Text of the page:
Sites of bone formation on fragments of parietal bone of fetal-mice cultured for 10 days were examined by electron microscopy after addition of either ruthenium red or ferrocyanide to the postfixation fluid. Osteoclasts, osteoblast-like cells, and macrophages were the principal active cells at these formation sites. The mononuclear cells (osteoblast-like cells and macrophages) in the osteoid tissue showed evidence of having incorporated elements of calcified tissue. Osteoblast-like cells had phagocytized collagen fibrils and calcified bone matrix. This occurred more frequently in the calcifying area. Mononuclear macrophages showed not only phagocytosis and digestion of cellular debris and bone spicules in the osteoid, but also active incorporation of calcified bone matrix that had been detached from its surroundings by its pseudopod-like projections from long cytoplasmic processes. Collagen fibrils were seldom observed within the macrophages. These observations suggest that in our culture system osteoblast-like cells and macrophages at bone formation sites have a phagocytic role in bone remodeling.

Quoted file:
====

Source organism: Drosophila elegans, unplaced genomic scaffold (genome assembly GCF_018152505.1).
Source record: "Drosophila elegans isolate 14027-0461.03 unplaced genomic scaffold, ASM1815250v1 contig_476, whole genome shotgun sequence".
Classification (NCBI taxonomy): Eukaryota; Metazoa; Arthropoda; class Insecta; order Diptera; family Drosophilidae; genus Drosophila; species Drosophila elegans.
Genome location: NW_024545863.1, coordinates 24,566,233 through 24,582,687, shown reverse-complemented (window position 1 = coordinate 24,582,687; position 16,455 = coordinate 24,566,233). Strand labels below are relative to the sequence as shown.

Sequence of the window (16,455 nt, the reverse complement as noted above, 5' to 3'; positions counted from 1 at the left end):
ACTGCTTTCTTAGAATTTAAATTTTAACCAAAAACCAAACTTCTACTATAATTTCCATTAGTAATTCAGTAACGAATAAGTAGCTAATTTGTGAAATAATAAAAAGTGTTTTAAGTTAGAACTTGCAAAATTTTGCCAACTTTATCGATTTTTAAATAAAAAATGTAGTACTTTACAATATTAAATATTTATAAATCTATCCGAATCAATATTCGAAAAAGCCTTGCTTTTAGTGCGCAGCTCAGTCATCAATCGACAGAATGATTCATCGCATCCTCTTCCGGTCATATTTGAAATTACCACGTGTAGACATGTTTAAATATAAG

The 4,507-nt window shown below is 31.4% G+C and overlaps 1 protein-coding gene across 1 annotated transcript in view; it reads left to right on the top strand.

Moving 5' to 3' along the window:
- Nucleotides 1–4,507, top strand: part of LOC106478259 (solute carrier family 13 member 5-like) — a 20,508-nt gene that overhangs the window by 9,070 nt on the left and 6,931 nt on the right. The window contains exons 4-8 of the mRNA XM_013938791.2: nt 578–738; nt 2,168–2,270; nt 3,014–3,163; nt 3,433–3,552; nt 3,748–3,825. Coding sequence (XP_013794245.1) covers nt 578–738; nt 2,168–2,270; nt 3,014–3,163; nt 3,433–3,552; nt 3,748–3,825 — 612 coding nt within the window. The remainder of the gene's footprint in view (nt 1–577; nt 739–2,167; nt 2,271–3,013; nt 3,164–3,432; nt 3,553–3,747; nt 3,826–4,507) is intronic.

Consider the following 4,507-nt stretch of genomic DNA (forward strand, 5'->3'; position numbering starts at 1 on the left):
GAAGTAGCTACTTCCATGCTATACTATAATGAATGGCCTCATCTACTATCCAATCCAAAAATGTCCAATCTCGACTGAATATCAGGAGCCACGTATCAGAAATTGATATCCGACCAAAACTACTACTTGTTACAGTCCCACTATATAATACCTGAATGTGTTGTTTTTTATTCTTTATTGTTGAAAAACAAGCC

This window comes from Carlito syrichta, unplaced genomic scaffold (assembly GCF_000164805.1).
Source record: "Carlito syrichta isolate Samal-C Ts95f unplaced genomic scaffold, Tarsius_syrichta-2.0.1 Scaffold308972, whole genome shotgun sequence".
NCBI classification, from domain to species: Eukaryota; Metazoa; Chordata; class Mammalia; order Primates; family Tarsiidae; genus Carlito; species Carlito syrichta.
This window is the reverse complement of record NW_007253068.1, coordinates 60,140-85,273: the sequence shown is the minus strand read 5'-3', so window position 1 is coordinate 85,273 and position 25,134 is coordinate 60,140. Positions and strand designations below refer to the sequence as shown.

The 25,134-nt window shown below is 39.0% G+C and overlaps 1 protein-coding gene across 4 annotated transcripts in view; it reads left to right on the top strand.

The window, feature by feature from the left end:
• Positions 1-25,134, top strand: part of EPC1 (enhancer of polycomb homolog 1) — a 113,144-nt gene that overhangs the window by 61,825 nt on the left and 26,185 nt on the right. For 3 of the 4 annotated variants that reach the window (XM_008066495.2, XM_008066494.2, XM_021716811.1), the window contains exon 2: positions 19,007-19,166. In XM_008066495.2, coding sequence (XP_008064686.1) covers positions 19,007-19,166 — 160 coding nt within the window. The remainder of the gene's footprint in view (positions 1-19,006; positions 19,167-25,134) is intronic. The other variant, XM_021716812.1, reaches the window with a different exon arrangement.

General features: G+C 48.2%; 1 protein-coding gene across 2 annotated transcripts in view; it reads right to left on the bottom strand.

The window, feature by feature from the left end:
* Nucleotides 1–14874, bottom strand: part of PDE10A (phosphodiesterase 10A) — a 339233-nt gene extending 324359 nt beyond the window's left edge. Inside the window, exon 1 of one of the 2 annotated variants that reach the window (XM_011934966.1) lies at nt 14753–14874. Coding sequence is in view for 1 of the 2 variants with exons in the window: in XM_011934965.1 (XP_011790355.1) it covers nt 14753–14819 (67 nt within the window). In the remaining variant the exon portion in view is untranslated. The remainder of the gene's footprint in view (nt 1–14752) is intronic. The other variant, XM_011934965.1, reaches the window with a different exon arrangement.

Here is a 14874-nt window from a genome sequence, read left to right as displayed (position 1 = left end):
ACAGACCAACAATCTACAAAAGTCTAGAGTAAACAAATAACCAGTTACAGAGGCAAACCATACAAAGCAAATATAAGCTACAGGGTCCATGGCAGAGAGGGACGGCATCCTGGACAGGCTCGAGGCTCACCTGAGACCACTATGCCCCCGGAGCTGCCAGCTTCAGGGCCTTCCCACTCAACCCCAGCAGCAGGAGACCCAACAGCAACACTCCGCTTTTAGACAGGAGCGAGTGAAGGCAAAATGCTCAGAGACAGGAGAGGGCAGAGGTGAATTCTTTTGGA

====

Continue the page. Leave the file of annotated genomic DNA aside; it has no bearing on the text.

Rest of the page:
- Bone formation
- Osteoblast-like cell
ASJC Scopus subject areas
- Pathology and Forensic Medicine
- Cell Biology